Shameless self-promotion for a damn good cause
Bondi’s annual Surfaid Cup is a much-anticipated event on the surfing calendar. Last Friday, the world’s best competitors may have been waiting for Margaret River to recommence, but the real bragging rights were up for grabs at Bondi. Surfaid provides invaluable support to women and children in marginalised communities in Indonesia, Mexico, and The Solomon Islands. Various companies and organisation had spent months raising funds for the tag-team event, but on Friday it was time to pull on a singlet and fight for the most coveted trophy in surfing, The Surfaid Cup.
As competitors arrived at Bondi, twelve-fifteen foot sets hurtled around Benbuckler Point, which was doing a fair impersonation of the big, chubby lefts at Mainbreak Margarets. One competitor, Joel Pilgrim, waxed up the 8’6” and boldly slayed a couple of Benbuckler bombs before the event got underway. Fortunately, the three-foot reforms at North Bondi corner were more suitable for competition. There was an easy channel to paddle out in and a rippable, left peak that had some wondering why Bondi was not on the CT tour?
A number of pro surfers and accomplished locals had been recruited to compete as marquee surfers. Basically, the organisation that raises the most money gets the first pic from the pool of pro surfers. The Goodman Group were the clear winners on the Fund-Raising front, amassing an impressive $15, 820 to support Surfaid initiatives. They quickly swooped up former CT yellow-jersey wearer, Matt Wilkinson. As their power surfer, Wilko would have both his scoring waves doubled. A nostalgic Wilko was happy to be back in Bondi where he spent some of his finest years pin-balling from cafes to bars with his famous entourage. “As I drove into town I looked at all these places and thought, ‘I’ve had a good time there and there and there’,” he said with a chuckle. These days he has his own resort on the far North Coast of NSW and seems happier than ever.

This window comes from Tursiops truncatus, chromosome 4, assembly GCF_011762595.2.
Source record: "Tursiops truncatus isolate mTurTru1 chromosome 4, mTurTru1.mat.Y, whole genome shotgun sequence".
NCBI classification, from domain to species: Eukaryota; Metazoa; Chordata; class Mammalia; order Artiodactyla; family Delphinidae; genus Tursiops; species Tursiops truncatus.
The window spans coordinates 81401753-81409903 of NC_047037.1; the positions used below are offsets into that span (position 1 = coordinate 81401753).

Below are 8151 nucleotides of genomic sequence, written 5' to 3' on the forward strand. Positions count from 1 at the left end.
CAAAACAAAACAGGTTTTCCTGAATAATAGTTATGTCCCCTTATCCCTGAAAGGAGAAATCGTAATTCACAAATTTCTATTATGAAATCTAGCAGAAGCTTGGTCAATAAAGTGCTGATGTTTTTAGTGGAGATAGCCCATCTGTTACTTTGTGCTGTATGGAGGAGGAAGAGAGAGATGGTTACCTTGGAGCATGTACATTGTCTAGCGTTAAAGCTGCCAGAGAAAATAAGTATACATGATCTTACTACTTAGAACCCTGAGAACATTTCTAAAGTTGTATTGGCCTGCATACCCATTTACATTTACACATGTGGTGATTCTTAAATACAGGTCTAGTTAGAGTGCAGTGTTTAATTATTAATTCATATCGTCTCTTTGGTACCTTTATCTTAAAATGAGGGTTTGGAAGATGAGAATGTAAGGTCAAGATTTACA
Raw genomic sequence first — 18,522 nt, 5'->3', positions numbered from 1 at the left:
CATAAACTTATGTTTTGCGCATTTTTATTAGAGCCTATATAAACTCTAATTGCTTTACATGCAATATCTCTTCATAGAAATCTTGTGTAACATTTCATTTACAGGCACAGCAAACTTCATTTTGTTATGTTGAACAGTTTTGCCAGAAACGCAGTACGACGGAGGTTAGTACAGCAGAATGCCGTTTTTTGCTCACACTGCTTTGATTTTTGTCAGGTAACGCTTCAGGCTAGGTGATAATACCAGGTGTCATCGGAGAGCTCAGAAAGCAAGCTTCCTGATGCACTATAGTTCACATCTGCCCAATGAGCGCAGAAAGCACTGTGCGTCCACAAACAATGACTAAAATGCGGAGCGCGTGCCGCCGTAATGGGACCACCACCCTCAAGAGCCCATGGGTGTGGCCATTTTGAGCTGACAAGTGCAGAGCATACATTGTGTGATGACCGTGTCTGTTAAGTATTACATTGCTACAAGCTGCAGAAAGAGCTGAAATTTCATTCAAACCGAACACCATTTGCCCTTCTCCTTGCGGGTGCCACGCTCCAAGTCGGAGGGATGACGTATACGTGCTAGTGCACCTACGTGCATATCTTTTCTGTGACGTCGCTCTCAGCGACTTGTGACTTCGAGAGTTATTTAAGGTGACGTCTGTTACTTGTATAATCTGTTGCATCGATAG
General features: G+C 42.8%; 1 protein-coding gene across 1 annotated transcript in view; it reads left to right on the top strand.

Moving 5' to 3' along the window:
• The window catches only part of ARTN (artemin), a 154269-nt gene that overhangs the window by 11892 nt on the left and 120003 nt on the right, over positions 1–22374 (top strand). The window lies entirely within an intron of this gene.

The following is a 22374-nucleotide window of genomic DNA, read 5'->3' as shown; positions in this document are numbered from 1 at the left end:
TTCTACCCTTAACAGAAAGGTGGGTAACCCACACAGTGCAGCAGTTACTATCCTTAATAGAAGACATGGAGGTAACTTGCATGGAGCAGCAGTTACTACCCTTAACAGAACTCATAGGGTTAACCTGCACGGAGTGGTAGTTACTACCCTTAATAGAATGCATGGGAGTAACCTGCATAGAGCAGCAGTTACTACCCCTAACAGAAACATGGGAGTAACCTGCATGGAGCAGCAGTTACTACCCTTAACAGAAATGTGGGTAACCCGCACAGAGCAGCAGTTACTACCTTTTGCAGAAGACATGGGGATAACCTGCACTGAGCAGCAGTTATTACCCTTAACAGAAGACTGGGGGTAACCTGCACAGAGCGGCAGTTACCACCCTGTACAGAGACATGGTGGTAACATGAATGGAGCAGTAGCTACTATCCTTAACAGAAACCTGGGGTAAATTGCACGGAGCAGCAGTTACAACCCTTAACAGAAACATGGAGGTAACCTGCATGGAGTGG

Once the goodwill tag-team event was underway the friendly banter flowed thick and fast. Defending champions Fishbowl were eager to reclaim the title and had recruited an all-star team that included talented women’s pro, Holly Wawn. Local bookstore/café team Gertrude and Alice (G & A) were determined to show that baristas and bibliophiles can also belt lips. The G & A crew lined up against team Tracks in both their opening heat and the semi-final. Calling on their extensive literary knowledge and wordsmith skills they tossed a barrage of trash-talk at the Surf Mag hacks in an attempt to put them off their game. However, in the end, Tracks brushed aside the verbal barbs and twice overwhelmed them with stoic team performances. There was no doubt Tracks ( who also raised over $10 000) had assembled a worthy team: Sage ‘lipslugger’ Gubbay, Bill ‘the maestro’ Morris (who also photographed the event) ‘Mr Wonderful’ Beau Walker, Luke ‘Can Do’ Kennedy and Curt ‘classic lines’ Bate.
The finals came down to a torrid battle between Tracks and the defending champions Fish Bowl. To their credit Fish Bowl (and Porch Impala) had supplied lunch for the event and every surfer in the finals was fuelled by their tasty grindz. Fishbowl dashed to an early lead like a school of Barracuda on the hunt. However, team Tracks and their versatile outfit were able to haul them in, in the latter stages of the final. Curt Bate sealed the victory with a heroic anchorman performance. His last wave featured six, silky turns, scoring optimum points and landing him on the beach just inside the one-hour time limit.
Celebrations were held at the Bondi Public Bar where all the Tracks team (and a couple of the new owners) were on hand to hoist the most important trophy in surfing. Apologies it took a week to write this. We’ve been celebrating ever since. A massive thanks to Doug Lees and the Surfaid crew for hosting an incredible event.